For many union activists, this is now a government of privatisers and
warmongers, which has turned its back on the most modest social democratic
reforms, such as an increase in the top rate of tax for the highest earners.
At the same time, New Labour has made little attempt to broaden its base or
woo disaffected supporters - on the contrary, it has even suspended the MP
George Galloway for speaking out too strongly against the invasion of Iraq.
The result has been to heighten the crisis of political representation,
opening the way to the first significant electoral challenges from the left,
in Scotland and London. Warnings about a Tory revival now cut little ice,
when Blair and his policies themselves are seen as having eroded the party's
standing.

But there are clearly dangers for the labour movement - and the prospects
for changing the direction of the government - in the RMT's position. It's
certainly difficult to see how a pick'n'mix political strategy, with a
handful of small unions offering support to competing nationalist, green and
leftist parties, can be expected to make much impact on national politics or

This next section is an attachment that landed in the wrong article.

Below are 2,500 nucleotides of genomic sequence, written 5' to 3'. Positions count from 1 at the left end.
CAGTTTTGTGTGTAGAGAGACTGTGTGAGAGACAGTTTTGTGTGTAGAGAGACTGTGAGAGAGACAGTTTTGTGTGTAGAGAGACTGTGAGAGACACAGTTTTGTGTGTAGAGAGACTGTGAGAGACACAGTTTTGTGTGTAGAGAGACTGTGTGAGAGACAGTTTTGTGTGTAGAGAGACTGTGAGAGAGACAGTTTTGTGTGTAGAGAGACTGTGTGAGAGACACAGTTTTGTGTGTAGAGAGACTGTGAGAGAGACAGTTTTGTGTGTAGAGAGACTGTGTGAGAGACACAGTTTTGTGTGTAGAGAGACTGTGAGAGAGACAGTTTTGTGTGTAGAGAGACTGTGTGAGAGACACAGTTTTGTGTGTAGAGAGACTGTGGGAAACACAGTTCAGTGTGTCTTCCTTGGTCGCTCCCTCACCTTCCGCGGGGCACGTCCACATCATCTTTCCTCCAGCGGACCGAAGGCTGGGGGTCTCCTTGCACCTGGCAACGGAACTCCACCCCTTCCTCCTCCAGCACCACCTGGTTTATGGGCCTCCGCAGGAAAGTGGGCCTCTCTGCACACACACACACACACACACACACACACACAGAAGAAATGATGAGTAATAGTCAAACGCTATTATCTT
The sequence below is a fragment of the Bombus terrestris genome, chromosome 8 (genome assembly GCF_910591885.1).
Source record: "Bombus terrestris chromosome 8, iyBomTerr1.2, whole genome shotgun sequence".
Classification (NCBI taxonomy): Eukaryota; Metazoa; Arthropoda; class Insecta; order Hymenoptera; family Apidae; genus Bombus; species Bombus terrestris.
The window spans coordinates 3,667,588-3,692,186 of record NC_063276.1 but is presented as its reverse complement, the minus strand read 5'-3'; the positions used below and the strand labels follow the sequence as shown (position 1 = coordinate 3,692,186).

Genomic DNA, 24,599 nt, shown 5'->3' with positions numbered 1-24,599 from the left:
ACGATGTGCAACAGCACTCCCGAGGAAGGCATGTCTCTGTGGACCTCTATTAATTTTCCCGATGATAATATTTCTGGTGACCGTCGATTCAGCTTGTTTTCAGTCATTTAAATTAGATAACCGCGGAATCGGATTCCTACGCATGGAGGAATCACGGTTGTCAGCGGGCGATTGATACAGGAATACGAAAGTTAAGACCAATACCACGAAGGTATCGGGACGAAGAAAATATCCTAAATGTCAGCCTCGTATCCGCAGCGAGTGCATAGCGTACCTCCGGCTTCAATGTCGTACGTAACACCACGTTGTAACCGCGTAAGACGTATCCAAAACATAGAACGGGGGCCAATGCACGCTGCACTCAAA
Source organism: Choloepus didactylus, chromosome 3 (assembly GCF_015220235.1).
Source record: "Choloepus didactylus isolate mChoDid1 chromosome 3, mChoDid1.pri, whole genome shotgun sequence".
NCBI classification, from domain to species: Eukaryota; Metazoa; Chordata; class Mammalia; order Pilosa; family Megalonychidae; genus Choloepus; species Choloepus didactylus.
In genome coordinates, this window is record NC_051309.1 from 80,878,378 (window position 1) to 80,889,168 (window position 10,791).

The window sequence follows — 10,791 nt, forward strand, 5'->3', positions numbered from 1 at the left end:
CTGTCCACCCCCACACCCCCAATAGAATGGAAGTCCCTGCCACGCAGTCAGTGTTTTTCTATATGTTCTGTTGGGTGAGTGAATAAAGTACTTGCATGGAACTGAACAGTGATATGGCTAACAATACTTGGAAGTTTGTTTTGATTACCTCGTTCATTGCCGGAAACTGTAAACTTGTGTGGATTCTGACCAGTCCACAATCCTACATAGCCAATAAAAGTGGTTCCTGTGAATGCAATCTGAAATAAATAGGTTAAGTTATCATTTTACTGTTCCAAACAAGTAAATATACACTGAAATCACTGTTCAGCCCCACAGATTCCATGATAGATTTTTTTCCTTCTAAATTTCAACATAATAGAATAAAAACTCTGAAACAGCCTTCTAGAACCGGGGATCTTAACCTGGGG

achieve concrete results for union members. In current circumstances, any
union breakaway from Labour would inevitably be small-scale and messy and
risk the disintegration of the trade union movement as a coherent political
force.

The only immediate way to avoid such fragmentation is for the big unions to
use their leverage within the Labour party to help create a political
alternative. The potential is clearly there. Blair and his supporters have
been weakened and the sense of expectation of change within the party and
government is palpable. Over the past decade or more, union leaders have
grumbled about New Labour policies, but consistently failed to use the
limited power they still have - in the national executive, conference,
policy forums and constituencies - to fight for their own agenda. With the
most radical union leadership for a generation, that should now change.

Tony Woodley, who takes over the TGWU in the autumn, has already called a
summit of the new union leaders to hammer out a strategy to "reclaim the
Labour party for working class people" - on pensions and privatisation,
foundation hospitals and the minimum wage, anti-union laws, redistribution
and peace. Yesterday, he promised that the "days of New Labour are now
numbered". The strategy may fail, and if it does, trade unionists and others
will inevitably look elsewhere. But it would now be bizarre to walk away
without a fight.